A sense of dutyStart small by giving them little tasks to accomplish. You can try these:
- Wipe off part of the table after a meal
- Pick up toys
- Match socks
- Shut off TV or lights
This sets the basis for them to progress to more complex duties. Some appropriate chores for toddlers include:
- Set (unbreakable) plates, utensils, cups on the table
- Pour dry cereal
- Put folded clothes in a drawer
- Hold the door for others
- Carry small items from the car
Stimulating a young mindIt's good to make learning a natural part of your daily lives. All you need is to be mindful of all the opportunities around you. Everyday events can be made into fun contests and challenges to encourage curiosity. Here are some examples:
- Let him repeat words after you, and point out the corresponding objects, colours, shapes etc.
- Use open-ended and follow-up questions to encourage conversation
- Play repetitive games to improve memory and attention
- Lead his interests into new territory: If he loves the outdoors, make him a garden box to grow little plants
Remember to praise your child when he accomplishes a task. Tell them how responsible they are by doing the chores. This will help them to begin to understand responsibility and see that they have a meaningful role in the family.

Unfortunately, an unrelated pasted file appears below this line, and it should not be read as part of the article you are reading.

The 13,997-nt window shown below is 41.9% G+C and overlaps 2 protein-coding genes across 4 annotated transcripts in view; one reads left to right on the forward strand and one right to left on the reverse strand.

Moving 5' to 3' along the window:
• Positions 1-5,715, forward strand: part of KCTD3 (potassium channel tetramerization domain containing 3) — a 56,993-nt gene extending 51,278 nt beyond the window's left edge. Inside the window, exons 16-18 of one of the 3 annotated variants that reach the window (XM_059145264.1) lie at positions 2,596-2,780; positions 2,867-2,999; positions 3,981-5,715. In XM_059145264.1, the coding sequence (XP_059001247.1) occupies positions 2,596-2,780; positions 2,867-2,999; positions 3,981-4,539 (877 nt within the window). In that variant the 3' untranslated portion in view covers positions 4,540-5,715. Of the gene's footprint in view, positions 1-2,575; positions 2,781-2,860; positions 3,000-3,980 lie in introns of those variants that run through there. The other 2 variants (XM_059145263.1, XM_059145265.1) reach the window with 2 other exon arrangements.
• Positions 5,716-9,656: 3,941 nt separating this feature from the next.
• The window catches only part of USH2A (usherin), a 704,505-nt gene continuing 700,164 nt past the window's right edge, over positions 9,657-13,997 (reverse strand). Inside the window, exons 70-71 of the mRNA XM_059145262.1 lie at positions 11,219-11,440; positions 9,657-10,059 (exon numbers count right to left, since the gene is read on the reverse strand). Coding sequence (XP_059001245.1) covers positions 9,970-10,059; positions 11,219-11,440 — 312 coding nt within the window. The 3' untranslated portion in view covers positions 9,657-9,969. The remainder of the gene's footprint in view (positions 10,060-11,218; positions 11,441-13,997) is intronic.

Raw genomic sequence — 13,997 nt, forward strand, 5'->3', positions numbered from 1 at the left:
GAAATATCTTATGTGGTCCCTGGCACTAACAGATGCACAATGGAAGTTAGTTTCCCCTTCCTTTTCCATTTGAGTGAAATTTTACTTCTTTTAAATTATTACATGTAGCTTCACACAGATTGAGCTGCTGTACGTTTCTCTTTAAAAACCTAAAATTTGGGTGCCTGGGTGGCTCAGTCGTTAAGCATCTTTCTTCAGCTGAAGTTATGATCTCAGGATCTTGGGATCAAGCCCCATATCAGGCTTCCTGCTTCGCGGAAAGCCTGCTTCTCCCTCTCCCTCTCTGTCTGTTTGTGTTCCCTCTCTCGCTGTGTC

Manners maketh manStart on manners early, when your child is ready to speak. Concentrate on the "magic words". Tell him they have a secret power, even on grown-ups. Reward him when he learns them, and it will feed into his urge to learn and master newer words.
- "Please" -- when he wants something
- "Thank you" -- when he is given something
- "Excuse me " -- to get someone's attention
- "I'm sorry" -- when he's done something wrong
Teach him, then remind him over and over and over and over. To further instill politeness as a habit, you'll have to reward him with your attention and praise. Listen alertly and respond accordingly.
Sharing and making friendsAs your toddler starts communicating with other toddlers and forming friendships, pay attention. He begins forming his own identity, becoming his own person, and naturally -- claiming ownership of what is his. His toys, his bed, his home. This explains why toddlers seldom share without prompting.
Letting toddlers play together is useful, to understand the difference between possession and ownership. (Not forgetting manners!) When 2 toddlers start fighting over a toy, suggest social alternatives:
- Taking turns
- Asking nicely for permission
- Offer a trade
Remember to be ready to praise and reward him when he does something right. It enables him to better understand how society works, when he sees the benefit of behaving properly.
Credit: Growing Up Together -- brought to you by